Mike has written 11 reviews for films rated ★★ .

  • Inkheart



    Despite the cast an Oscar-bait movie would kill for, let alone a matinée movie such as this, and a premise rife with possibility, Inkheart felt flat, lacking in magic. Which was a little bit disappointing, as if there was one thing this movie relied on, it was magic.

    Despite the fact I've never read it, I suspect children (and children at heart) would get more out of reading the book this was based on.

  • Battleship



    I feel a little dirty inside.

    While my higher brain functions were going "Argh! Slingshot a radio signal? WTF? They create a giant impermeable shield, and they can't spare a couple of watts to send a radio signal?" (see Note), some lower functioning system kept shouting "Take that you goateed hipster alien fuckers! It's a BATTLESHIP and it's going to BATTLESHIP your ASS! Yee-HAA!"

    One star for having the audacity to circumvent my higher faculties. Plus one for having a battleship.

    Note: Only one of many concerns. My higher brain functions cried all the way through this movie.

  • The Way Back

    The Way Back


    Was this really the Peter Weir that did Master and Commander and Dead Poets Society? It's not terrible, but I felt no tension and fatally didn't care about the characters. Yeah, OK, maybe I couldn't get into this because I was playing GTA and twitting my bookfacers at the same time. But — but! — maybe it was because I couldn't get into it that I resorted to mowing down grannies and telling my interpeeps about it.

  • In Time

    In Time


    Right chaps, one hour to write a film. Go.

    An hour? What could we do it about? An hour.

    Yep, one hour. One h…Oh, 59 minutes, 20 seconds. 19. 18…

    Oooh, it's about time!

    Brilliant! Quick, time sayings: not enough hours in the day.

    Don't waste my time!

    Wait, is that about what we're doing now…?

    Real time!

    For a few to be immortal, many must die!

    Yes! Er…?

    No one has to die before their time!

    Oooh, just smoosh those together!

    We need a star who's name works in…in…in…Justin! Just. In. Time. Get it?

    No. Wait. Yes!

    Man, this stuff writes itself...

  • Safe House

    Safe House


    For much of its length, Safe House is adequate: there's the usual plethora of competent action, there's dependable Denzel reprising his tried-and-true morally ambiguous schtick, there's Ryan Reynolds playing the not-quite-superhero, there's a great locale in Cape Town and its environs. But then. There's the end. Anything promising that had been building dissipates in a mire of confused motives and why'd he shoot him and not him and why bother keeping him alive and how much are those henchmen getting paid, because it's not enough. Bleh.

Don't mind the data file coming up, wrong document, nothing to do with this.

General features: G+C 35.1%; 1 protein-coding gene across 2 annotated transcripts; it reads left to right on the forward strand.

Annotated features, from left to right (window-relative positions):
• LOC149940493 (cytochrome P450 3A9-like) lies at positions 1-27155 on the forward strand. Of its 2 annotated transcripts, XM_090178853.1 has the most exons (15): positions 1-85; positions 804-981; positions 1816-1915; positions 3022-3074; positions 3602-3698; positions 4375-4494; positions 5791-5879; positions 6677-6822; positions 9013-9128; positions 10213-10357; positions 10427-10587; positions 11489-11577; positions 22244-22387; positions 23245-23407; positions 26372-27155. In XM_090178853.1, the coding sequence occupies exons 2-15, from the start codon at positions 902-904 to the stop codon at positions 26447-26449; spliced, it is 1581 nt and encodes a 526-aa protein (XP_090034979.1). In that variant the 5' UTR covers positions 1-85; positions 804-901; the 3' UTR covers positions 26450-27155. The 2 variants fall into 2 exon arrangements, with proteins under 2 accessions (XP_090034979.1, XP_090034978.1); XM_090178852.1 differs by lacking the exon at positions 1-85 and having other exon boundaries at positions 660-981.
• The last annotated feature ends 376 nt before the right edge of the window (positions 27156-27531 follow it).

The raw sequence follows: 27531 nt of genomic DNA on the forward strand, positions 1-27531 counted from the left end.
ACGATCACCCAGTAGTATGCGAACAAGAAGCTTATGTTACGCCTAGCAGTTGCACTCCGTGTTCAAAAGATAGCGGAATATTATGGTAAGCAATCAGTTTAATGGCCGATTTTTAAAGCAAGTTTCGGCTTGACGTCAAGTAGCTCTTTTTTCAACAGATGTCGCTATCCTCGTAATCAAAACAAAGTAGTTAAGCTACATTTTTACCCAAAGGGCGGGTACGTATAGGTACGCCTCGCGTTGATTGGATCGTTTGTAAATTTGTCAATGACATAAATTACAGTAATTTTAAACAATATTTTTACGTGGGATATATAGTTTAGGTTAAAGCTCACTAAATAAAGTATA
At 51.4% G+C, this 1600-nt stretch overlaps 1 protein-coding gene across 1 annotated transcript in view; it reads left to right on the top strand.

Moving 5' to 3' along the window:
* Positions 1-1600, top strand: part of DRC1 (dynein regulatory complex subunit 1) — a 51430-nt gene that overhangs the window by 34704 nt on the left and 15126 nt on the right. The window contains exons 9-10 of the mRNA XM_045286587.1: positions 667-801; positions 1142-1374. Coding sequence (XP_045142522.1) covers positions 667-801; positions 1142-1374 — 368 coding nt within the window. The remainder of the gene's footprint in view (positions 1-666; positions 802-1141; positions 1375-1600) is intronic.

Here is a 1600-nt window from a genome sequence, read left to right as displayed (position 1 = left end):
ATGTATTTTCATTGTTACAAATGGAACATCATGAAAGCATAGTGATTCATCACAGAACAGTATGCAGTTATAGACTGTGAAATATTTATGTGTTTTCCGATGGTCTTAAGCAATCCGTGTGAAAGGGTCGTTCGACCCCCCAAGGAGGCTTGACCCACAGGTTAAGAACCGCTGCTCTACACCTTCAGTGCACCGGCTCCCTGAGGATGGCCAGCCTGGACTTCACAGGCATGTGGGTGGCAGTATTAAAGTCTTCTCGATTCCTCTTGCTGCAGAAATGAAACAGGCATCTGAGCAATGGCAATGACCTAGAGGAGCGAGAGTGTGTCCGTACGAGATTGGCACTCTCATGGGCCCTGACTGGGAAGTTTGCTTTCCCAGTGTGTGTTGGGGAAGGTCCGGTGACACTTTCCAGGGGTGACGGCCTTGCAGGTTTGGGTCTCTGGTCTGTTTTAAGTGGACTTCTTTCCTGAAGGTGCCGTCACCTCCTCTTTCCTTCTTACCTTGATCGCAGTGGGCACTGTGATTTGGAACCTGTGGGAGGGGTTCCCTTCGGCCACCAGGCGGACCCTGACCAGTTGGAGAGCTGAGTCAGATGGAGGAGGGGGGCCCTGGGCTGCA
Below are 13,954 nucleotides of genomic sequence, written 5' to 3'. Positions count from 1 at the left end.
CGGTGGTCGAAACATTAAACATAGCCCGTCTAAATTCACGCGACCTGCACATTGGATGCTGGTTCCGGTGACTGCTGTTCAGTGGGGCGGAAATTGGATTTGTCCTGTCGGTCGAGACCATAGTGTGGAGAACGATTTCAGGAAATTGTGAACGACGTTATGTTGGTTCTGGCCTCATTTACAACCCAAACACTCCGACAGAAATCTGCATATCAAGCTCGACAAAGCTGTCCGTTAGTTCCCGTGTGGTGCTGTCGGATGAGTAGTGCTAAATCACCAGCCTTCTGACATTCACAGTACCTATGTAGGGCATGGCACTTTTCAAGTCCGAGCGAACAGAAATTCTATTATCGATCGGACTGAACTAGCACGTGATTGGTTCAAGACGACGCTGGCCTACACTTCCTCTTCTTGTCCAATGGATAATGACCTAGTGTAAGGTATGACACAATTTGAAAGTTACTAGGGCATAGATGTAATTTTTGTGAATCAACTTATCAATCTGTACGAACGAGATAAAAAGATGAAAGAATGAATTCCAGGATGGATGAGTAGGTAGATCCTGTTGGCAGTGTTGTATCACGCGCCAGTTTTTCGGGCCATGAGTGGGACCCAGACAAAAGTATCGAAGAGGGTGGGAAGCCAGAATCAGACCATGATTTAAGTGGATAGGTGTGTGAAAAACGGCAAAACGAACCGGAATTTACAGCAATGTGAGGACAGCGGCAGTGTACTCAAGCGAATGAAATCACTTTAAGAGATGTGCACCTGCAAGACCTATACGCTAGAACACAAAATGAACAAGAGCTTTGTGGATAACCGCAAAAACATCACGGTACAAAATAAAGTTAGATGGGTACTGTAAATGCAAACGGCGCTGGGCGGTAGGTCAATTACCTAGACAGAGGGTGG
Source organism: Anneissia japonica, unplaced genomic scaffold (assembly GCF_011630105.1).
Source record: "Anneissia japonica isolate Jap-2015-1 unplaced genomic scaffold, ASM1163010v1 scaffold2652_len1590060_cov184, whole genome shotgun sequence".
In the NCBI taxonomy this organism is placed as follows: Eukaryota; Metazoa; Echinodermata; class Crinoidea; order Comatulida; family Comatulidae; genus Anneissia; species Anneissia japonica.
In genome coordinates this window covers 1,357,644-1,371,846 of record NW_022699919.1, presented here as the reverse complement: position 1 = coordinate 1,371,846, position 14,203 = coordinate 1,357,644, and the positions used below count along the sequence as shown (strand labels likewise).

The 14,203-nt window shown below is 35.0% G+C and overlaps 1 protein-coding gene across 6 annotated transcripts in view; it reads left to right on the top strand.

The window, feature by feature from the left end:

• Cube



    High-concept, intriguing setting, philosophical tosh. I think the film-makers were aiming to show something of human nature, but really, I don't think so. The high-concept shines so bright I think it blinded the creators into forgetting to write a half-decent story.

  • Highlander



    I first saw this as a newly minted teen and was taken away to another world, as were most my age, practicing my swordplay with a wooden ruler, listening to Queen and saying "It's better to burn out than to fade away" to any and all. Now that I, and this film, have aged I can look back and see it for what it is: a little bit rubbish. And to top it all off, was the casting agent drunk? A Scottish Egyptian with a Spanish name? A French Scotsman? A giant American playing an immortal Russian? You be the judge.

  • The Perfect Storm

    The Perfect Storm


    A slice-of-life that may as well be a documentary with "recreations". As we all well know, the only reason to watch this film is to see the giant wave that sunk the Andrea Gail. If all you want to see are giant waves, then why not edumacate yourselves at the same time, instead? I suggest the excellent BBC Horizon production Freak Wave. Freakin' freaky freak waves.

  • Intacto



    Intacto takes its central, intriguing concept ever so seriously. Too seriously: the film is almost all conceit, a flash exterior that's empty inside. The narrative hangs together — just — but believability is often strained, and not just by the supernatural elements. What is worse, the "lucky" characters lead such austere, fearful lives and seem so miserable that if these people are the fortunates, God help the rest of us.

  • Centurion



    Disclaimer: I've never seen a real-life melee akin to those depicted in this film. But in truth surely there is not so much CGI blood. Over-the-top gore is not the main problem, though. I enjoyed the gore, even if I think the movie is hurt by its overuse, which at times bordered on the cartoonish. No, the main reason this film is barely mediocre is gore alone cannot replace a compelling story and characters.

  • Green Lantern

    Green Lantern


    Quite forgettable. No unforgettable parts, otherwise I wouldn't have forgotten them. The only nice thing I can think of is that if it had been made 50 years ago, it would have gone down in history as the first computer animated film that used the odd piece of live action to augment it. Unfortunately it wasn't, and WALL·E (and probably quite a few others) beat it to the punch.